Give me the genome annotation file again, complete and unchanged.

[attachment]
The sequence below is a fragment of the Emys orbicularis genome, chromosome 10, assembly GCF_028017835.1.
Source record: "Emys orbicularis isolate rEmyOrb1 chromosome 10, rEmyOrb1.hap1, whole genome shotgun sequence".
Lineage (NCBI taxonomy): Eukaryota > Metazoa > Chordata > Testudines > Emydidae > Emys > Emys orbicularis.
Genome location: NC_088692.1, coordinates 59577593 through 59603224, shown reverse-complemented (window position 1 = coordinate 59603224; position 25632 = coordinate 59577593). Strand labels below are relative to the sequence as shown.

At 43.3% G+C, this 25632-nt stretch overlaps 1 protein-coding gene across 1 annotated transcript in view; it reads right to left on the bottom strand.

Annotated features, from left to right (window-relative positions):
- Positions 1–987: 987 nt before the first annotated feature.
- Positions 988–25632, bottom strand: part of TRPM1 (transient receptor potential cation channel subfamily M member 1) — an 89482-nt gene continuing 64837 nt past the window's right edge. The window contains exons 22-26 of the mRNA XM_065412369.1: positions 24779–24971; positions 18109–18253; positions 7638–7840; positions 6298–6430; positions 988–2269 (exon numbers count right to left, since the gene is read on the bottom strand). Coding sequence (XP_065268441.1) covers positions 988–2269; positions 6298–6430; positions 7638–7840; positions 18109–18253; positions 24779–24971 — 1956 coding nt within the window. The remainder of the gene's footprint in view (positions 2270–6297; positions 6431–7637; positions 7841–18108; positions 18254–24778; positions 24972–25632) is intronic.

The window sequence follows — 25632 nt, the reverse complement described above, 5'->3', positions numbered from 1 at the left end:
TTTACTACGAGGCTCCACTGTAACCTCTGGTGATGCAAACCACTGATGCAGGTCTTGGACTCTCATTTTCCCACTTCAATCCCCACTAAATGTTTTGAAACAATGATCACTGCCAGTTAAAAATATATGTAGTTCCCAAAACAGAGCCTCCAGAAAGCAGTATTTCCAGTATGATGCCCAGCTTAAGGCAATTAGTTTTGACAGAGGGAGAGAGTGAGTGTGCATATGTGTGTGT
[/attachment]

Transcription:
The sequence below is a fragment of the Emys orbicularis genome, chromosome 10, assembly GCF_028017835.1.
Source record: "Emys orbicularis isolate rEmyOrb1 chromosome 10, rEmyOrb1.hap1, whole genome shotgun sequence".
Lineage (NCBI taxonomy): Eukaryota > Metazoa > Chordata > Testudines > Emydidae > Emys > Emys orbicularis.
Genome location: NC_088692.1, coordinates 59577593 through 59603224, shown reverse-complemented (window position 1 = coordinate 59603224; position 25632 = coordinate 59577593). Strand labels below are relative to the sequence as shown.

At 43.3% G+C, this 25632-nt stretch overlaps 1 protein-coding gene across 1 annotated transcript in view; it reads right to left on the bottom strand.

Annotated features, from left to right (window-relative positions):
- Positions 1–987: 987 nt before the first annotated feature.
- Positions 988–25632, bottom strand: part of TRPM1 (transient receptor potential cation channel subfamily M member 1) — an 89482-nt gene continuing 64837 nt past the window's right edge. The window contains exons 22-26 of the mRNA XM_065412369.1: positions 24779–24971; positions 18109–18253; positions 7638–7840; positions 6298–6430; positions 988–2269 (exon numbers count right to left, since the gene is read on the bottom strand). Coding sequence (XP_065268441.1) covers positions 988–2269; positions 6298–6430; positions 7638–7840; positions 18109–18253; positions 24779–24971 — 1956 coding nt within the window. The remainder of the gene's footprint in view (positions 2270–6297; positions 6431–7637; positions 7841–18108; positions 18254–24778; positions 24972–25632) is intronic.

The window sequence follows — 25632 nt, the reverse complement described above, 5'->3', positions numbered from 1 at the left end:
TTTACTACGAGGCTCCACTGTAACCTCTGGTGATGCAAACCACTGATGCAGGTCTTGGACTCTCATTTTCCCACTTCAATCCCCACTAAATGTTTTGAAACAATGATCACTGCCAGTTAAAAATATATGTAGTTCCCAAAACAGAGCCTCCAGAAAGCAGTATTTCCAGTATGATGCCCAGCTTAAGGCAATTAGTTTTGACAGAGGGAGAGAGTGAGTGTGCATATGTGTGTGT